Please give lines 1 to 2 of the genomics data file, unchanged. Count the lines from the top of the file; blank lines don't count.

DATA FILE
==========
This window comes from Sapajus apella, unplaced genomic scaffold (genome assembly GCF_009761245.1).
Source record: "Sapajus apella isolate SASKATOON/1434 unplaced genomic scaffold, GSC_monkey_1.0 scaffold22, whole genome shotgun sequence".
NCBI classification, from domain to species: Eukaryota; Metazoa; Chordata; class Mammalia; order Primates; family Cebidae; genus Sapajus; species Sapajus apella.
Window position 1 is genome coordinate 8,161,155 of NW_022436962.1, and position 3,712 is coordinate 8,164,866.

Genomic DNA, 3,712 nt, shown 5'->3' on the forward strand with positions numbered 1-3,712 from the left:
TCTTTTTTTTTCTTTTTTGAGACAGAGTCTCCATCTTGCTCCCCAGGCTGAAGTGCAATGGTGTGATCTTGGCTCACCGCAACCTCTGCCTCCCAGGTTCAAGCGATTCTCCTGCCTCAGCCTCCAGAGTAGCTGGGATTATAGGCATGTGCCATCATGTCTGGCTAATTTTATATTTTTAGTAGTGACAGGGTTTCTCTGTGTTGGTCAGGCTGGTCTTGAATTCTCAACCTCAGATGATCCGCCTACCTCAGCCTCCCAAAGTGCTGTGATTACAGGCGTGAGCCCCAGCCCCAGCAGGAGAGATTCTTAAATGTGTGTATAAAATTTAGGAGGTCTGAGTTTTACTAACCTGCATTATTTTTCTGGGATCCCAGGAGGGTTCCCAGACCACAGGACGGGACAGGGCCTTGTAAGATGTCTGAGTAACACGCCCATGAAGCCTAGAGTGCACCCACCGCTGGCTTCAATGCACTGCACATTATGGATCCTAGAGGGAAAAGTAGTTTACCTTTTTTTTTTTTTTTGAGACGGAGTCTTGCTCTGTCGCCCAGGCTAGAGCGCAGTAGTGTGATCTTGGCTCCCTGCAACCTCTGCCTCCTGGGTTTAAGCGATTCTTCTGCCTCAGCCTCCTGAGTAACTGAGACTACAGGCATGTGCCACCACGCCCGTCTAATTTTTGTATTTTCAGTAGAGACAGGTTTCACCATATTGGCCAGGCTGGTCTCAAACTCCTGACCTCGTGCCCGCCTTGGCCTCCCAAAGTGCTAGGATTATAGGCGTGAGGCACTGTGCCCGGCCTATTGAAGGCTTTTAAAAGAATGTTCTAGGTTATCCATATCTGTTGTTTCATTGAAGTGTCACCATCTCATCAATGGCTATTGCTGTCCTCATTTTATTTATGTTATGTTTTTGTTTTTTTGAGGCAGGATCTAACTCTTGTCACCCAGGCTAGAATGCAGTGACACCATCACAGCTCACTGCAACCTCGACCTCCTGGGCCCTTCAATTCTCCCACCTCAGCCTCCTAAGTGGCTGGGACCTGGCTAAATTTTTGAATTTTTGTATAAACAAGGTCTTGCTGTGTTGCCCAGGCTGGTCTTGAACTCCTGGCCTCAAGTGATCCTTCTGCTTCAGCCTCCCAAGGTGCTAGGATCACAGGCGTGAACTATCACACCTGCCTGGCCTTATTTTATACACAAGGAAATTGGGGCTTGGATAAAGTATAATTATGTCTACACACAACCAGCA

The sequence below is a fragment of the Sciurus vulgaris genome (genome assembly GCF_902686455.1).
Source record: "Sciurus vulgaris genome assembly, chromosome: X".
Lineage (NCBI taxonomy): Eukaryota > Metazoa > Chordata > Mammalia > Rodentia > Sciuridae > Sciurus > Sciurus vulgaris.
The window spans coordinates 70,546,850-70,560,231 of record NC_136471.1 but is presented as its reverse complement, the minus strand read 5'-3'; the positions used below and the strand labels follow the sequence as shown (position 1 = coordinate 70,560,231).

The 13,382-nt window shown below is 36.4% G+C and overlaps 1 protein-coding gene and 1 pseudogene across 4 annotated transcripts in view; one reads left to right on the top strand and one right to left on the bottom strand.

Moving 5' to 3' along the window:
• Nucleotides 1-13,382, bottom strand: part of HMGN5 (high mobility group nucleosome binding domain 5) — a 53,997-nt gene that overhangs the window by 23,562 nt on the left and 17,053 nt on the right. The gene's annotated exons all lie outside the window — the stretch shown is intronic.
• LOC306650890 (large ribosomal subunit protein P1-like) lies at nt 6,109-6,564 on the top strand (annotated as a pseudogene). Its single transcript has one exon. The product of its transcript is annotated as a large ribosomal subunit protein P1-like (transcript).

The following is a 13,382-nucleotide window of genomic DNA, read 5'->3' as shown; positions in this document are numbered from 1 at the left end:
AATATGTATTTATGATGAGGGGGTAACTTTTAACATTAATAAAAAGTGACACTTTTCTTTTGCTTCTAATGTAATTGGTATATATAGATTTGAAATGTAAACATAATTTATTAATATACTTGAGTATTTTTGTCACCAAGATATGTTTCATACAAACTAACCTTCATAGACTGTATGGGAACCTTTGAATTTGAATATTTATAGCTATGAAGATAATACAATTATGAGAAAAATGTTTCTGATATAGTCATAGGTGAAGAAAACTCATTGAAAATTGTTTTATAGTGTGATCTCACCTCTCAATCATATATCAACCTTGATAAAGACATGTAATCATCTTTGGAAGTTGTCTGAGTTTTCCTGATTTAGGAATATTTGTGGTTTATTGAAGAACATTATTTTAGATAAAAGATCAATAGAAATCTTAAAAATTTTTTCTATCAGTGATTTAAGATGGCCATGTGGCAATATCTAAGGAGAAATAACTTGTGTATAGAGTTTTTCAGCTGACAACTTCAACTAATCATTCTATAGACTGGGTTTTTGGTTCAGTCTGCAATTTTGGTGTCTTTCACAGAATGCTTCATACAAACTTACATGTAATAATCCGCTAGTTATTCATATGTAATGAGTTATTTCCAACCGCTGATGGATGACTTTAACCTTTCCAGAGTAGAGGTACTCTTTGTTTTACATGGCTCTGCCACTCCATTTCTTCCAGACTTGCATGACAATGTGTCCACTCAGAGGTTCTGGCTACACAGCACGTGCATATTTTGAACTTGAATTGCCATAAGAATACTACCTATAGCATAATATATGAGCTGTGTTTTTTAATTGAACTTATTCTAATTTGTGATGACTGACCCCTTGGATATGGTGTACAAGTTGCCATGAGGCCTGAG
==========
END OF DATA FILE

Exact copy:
This window comes from Sapajus apella, unplaced genomic scaffold (genome assembly GCF_009761245.1).
Source record: "Sapajus apella isolate SASKATOON/1434 unplaced genomic scaffold, GSC_monkey_1.0 scaffold22, whole genome shotgun sequence".